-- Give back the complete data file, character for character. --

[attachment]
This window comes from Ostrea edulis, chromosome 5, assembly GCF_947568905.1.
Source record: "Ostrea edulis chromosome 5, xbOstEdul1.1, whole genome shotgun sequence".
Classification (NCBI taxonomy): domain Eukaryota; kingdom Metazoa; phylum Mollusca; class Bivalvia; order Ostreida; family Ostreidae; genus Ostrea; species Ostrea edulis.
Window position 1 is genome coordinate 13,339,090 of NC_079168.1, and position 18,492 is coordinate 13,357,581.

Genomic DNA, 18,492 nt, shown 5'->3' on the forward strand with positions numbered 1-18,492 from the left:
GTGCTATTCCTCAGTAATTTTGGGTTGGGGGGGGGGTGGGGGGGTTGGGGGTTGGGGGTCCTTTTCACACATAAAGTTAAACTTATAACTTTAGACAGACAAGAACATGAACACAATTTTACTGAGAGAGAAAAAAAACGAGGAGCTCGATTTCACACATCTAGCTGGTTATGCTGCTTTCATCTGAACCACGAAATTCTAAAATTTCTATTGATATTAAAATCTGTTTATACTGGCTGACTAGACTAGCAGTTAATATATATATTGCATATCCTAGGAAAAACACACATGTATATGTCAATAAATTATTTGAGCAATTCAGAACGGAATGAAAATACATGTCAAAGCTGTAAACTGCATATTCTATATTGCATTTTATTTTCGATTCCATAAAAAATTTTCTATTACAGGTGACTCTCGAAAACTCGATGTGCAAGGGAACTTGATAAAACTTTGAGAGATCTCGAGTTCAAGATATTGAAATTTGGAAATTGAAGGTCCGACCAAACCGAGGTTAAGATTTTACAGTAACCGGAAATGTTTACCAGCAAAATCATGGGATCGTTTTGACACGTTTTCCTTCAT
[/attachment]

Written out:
This window comes from Ostrea edulis, chromosome 5, assembly GCF_947568905.1.
Source record: "Ostrea edulis chromosome 5, xbOstEdul1.1, whole genome shotgun sequence".
Classification (NCBI taxonomy): domain Eukaryota; kingdom Metazoa; phylum Mollusca; class Bivalvia; order Ostreida; family Ostreidae; genus Ostrea; species Ostrea edulis.
Window position 1 is genome coordinate 13,339,090 of NC_079168.1, and position 18,492 is coordinate 13,357,581.

Genomic DNA, 18,492 nt, shown 5'->3' on the forward strand with positions numbered 1-18,492 from the left:
GTGCTATTCCTCAGTAATTTTGGGTTGGGGGGGGGGTGGGGGGGTTGGGGGTTGGGGGTCCTTTTCACACATAAAGTTAAACTTATAACTTTAGACAGACAAGAACATGAACACAATTTTACTGAGAGAGAAAAAAAACGAGGAGCTCGATTTCACACATCTAGCTGGTTATGCTGCTTTCATCTGAACCACGAAATTCTAAAATTTCTATTGATATTAAAATCTGTTTATACTGGCTGACTAGACTAGCAGTTAATATATATATTGCATATCCTAGGAAAAACACACATGTATATGTCAATAAATTATTTGAGCAATTCAGAACGGAATGAAAATACATGTCAAAGCTGTAAACTGCATATTCTATATTGCATTTTATTTTCGATTCCATAAAAAATTTTCTATTACAGGTGACTCTCGAAAACTCGATGTGCAAGGGAACTTGATAAAACTTTGAGAGATCTCGAGTTCAAGATATTGAAATTTGGAAATTGAAGGTCCGACCAAACCGAGGTTAAGATTTTACAGTAACCGGAAATGTTTACCAGCAAAATCATGGGATCGTTTTGACACGTTTTCCTTCAT